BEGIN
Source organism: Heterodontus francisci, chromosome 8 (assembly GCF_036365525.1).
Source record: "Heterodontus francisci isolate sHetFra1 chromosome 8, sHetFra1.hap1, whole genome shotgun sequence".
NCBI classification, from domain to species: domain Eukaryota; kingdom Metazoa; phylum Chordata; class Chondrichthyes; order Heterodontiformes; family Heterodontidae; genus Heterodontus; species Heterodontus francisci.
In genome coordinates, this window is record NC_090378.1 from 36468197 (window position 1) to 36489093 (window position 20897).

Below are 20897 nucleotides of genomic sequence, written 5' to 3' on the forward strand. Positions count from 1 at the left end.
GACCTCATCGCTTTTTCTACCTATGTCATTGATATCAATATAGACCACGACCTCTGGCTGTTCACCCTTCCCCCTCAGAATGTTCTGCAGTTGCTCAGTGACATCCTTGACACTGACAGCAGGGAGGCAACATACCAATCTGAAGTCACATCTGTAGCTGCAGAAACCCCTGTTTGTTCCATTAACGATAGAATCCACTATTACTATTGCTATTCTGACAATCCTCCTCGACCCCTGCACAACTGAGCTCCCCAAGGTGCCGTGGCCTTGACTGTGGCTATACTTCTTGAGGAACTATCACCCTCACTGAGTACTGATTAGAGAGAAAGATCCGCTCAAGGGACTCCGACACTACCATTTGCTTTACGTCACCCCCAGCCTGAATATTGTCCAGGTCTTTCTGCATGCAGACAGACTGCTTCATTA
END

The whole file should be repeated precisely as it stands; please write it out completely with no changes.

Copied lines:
Source organism: Heterodontus francisci, chromosome 8 (assembly GCF_036365525.1).
Source record: "Heterodontus francisci isolate sHetFra1 chromosome 8, sHetFra1.hap1, whole genome shotgun sequence".
NCBI classification, from domain to species: domain Eukaryota; kingdom Metazoa; phylum Chordata; class Chondrichthyes; order Heterodontiformes; family Heterodontidae; genus Heterodontus; species Heterodontus francisci.
In genome coordinates, this window is record NC_090378.1 from 36468197 (window position 1) to 36489093 (window position 20897).

Below are 20897 nucleotides of genomic sequence, written 5' to 3' on the forward strand. Positions count from 1 at the left end.
GACCTCATCGCTTTTTCTACCTATGTCATTGATATCAATATAGACCACGACCTCTGGCTGTTCACCCTTCCCCCTCAGAATGTTCTGCAGTTGCTCAGTGACATCCTTGACACTGACAGCAGGGAGGCAACATACCAATCTGAAGTCACATCTGTAGCTGCAGAAACCCCTGTTTGTTCCATTAACGATAGAATCCACTATTACTATTGCTATTCTGACAATCCTCCTCGACCCCTGCACAACTGAGCTCCCCAAGGTGCCGTGGCCTTGACTGTGGCTATACTTCTTGAGGAACTATCACCCTCACTGAGTACTGATTAGAGAGAAAGATCCGCTCAAGGGACTCCGACACTACCATTTGCTTTACGTCACCCCCAGCCTGAATATTGTCCAGGTCTTTCTGCATGCAGACAGACTGCTTCATTA